A report by Laura Alvarado for the Costa Rica Star.
Tortuguero National Park in the Costa Rican North Caribbean is known as an ecological paradise, a place where different species of sea turtles find a nesting refuge and many national and international tourists visit every year looking for a small taste of a lost paradise; however, community leaders in the area have raised their voice to alert of a contamination problem with sewage waters that has been affecting the area.
Tortuguero Lodge and Gardens informed through a post on their Facebook page:
“Tortuguero is living with a time bomb: the wastewater of 2000 inhabitants and *200 000 visitors a year that goes directly from the houses and businesses to the beautiful canals, without any kind of treatment.
Tortuga Lodge & Gardens is one of only two hotels in the area that treats its wastewater, we have had a very efficient biodigester since 2007, but such a system would not work for the whole town.
We have recently started a campaign to create consciousness on what would happen if the river becomes a giant sewer and the effects that would have among the different species, whether aquatic or not, and for the people whether they are locals or visitors. Hoping we can get everyone on board of the project to build a Wastewater Treatment Plant for the town of Tortuguero.”
(*According to data by the Costa Rica Tourism Institute, Tortuguero receives close to 58 thousand tourists every year.)
Locals are concerned of the repercussions this could have on the environment as well as in their own health and how it could affect tourism in the area, the bad smell alone becomes a problem.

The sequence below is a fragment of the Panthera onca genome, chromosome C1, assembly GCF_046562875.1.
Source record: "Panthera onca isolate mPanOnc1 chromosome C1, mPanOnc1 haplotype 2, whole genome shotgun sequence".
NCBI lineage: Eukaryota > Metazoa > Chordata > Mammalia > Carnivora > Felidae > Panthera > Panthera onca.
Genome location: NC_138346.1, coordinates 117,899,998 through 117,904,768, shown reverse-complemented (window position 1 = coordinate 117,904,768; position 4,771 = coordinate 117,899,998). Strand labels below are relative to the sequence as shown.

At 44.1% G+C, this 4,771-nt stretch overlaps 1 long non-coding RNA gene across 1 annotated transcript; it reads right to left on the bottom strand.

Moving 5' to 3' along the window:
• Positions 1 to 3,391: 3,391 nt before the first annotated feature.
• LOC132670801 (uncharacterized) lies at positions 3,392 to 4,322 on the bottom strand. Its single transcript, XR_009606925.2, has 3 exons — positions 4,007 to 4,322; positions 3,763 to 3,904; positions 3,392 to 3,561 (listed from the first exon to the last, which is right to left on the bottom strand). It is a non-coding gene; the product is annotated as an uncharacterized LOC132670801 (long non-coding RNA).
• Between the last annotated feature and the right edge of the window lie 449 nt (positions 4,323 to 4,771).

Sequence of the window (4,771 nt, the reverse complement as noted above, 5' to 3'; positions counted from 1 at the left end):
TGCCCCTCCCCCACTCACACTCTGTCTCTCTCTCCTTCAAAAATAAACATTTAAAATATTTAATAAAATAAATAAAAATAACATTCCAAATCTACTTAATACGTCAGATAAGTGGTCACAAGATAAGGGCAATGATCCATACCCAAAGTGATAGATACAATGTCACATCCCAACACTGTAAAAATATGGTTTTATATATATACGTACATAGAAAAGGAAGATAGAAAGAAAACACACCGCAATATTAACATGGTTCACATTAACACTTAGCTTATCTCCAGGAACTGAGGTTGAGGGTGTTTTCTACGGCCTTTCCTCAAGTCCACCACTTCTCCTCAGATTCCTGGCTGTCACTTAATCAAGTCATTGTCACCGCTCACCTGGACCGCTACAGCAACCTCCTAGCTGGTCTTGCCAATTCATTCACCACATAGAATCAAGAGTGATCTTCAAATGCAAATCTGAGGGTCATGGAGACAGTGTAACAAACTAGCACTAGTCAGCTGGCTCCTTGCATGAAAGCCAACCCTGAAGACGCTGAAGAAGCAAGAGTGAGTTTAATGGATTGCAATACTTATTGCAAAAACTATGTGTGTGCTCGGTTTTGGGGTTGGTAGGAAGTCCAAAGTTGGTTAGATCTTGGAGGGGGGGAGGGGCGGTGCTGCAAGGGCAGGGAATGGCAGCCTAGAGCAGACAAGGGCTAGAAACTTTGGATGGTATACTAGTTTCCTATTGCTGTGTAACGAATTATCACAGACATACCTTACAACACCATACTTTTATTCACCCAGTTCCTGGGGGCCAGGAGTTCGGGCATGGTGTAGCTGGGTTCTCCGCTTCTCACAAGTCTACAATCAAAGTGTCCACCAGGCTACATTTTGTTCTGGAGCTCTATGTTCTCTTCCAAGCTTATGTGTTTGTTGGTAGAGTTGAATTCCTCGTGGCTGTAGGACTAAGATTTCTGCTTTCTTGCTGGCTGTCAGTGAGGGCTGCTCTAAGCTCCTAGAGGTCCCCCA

Enrique Obando and Diego Blanco from tour company Costa Rica Expeditions stated in an interview with local news site CRHOY. “We are concerned about this becoming unmanageable, and that it could generate and outbreak that affects those who reside here as well as tourist”.
The representatives of Costa Rica Expeditions confirm they presented a proposal to the park administration for a possible solution which involves raising money with night tours and jaguar sighting tours which must be authorized by the park administration, the funds would go into building a wastewater treatment plant; however they have not yet received a response.
Local leaders also report that the National System of Conservation Areas and representatives of the Tortuguero Conservation Area are aware of the situation and have chosen to invest in other matters that are not nearly as urgent as a wastewater treatment plant, such is the case of new trails in the park.
“We are clear that this might not be enough, but perhaps we can seek financing through international organisms that aim to protect National Parks”, concluded Obando.
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